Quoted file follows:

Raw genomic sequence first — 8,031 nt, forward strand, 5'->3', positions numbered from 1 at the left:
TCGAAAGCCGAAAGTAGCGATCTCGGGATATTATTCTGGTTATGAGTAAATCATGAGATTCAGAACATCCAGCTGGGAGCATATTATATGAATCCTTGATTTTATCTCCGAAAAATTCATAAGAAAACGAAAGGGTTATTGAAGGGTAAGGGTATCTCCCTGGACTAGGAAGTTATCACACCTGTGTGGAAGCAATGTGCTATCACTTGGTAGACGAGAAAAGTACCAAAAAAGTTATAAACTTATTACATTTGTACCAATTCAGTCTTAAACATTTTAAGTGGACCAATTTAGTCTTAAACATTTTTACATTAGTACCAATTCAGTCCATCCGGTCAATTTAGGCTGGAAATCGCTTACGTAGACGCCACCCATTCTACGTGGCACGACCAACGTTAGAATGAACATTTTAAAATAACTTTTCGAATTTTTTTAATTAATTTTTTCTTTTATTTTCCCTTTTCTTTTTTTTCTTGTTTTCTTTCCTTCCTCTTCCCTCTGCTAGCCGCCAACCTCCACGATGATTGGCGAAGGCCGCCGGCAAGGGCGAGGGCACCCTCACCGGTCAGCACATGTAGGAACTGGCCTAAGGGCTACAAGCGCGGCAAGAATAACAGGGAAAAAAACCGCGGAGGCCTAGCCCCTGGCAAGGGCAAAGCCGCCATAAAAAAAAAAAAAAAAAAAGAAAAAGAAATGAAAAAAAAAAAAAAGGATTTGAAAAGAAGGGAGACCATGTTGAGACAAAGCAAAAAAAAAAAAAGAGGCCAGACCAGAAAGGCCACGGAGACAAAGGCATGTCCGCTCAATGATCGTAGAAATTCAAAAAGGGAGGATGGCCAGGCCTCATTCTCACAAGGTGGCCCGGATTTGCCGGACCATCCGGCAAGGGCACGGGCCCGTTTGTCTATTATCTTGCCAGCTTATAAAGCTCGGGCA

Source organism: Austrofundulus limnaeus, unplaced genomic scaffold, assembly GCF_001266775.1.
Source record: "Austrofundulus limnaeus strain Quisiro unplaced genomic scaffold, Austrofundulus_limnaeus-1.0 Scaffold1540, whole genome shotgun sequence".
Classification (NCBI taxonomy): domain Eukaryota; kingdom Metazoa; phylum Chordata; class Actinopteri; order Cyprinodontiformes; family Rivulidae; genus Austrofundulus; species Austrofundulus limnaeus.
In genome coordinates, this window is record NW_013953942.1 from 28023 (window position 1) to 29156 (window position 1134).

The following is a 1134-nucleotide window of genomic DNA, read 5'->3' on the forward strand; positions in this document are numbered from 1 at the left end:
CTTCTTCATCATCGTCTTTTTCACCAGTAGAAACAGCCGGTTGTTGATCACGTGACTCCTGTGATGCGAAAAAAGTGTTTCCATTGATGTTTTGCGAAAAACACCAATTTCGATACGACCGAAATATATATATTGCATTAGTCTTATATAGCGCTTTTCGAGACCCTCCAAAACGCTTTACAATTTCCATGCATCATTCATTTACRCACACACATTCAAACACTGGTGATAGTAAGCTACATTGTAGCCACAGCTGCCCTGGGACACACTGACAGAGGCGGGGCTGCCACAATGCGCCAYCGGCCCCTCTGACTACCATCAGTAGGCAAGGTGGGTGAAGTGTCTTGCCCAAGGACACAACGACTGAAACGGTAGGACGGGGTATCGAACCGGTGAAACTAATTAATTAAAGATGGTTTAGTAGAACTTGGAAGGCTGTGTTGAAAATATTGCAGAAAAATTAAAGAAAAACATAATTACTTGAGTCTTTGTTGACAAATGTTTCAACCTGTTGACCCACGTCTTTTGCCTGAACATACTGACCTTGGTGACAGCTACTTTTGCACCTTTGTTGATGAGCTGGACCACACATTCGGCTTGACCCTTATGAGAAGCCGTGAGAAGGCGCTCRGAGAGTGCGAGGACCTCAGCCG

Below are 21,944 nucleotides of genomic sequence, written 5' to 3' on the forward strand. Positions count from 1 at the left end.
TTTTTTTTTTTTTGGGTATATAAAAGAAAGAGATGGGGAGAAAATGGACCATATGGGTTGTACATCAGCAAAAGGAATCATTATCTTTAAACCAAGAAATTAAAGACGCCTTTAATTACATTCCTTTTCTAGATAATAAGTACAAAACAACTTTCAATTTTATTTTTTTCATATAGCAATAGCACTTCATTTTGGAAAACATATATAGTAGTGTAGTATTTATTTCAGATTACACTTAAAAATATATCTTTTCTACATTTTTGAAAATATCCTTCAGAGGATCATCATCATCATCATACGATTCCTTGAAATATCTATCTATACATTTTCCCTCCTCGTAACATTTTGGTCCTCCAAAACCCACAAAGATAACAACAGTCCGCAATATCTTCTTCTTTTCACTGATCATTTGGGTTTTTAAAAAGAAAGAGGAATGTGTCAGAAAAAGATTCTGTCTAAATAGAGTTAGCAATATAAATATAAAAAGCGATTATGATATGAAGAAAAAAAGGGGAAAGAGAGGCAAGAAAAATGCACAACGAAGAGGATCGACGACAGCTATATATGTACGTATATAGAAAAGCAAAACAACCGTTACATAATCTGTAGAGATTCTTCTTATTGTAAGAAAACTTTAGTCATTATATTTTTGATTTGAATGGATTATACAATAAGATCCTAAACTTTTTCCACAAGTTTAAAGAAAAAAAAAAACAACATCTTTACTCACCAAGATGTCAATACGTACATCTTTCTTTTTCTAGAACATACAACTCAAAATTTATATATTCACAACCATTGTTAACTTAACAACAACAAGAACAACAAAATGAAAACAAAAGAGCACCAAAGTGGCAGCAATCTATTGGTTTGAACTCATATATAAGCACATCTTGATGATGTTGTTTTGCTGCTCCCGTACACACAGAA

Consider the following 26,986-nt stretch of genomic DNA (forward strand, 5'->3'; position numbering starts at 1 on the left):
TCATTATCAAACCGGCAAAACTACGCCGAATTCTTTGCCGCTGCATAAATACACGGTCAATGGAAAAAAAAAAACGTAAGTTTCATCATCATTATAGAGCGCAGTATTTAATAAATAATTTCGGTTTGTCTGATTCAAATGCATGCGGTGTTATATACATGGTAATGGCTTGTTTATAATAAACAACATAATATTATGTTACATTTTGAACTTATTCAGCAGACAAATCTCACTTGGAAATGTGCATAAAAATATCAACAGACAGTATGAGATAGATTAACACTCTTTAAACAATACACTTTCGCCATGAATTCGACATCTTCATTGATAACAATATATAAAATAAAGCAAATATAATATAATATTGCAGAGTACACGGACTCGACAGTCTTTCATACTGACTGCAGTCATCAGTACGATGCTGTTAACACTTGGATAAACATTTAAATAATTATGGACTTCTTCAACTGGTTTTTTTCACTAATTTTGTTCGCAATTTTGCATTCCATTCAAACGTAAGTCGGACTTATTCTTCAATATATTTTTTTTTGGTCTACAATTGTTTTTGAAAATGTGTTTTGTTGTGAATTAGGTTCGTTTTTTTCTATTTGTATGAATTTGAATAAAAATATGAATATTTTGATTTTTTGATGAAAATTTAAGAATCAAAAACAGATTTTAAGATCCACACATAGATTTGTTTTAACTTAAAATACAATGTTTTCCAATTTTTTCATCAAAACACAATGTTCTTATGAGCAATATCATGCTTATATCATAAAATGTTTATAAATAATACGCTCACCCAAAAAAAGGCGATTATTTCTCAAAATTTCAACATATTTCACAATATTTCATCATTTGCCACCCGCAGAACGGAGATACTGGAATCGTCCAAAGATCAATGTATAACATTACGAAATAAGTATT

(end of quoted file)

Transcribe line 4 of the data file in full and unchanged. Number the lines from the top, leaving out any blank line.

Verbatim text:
Source record: "Austrofundulus limnaeus strain Quisiro unplaced genomic scaffold, Austrofundulus_limnaeus-1.0 Scaffold1540, whole genome shotgun sequence".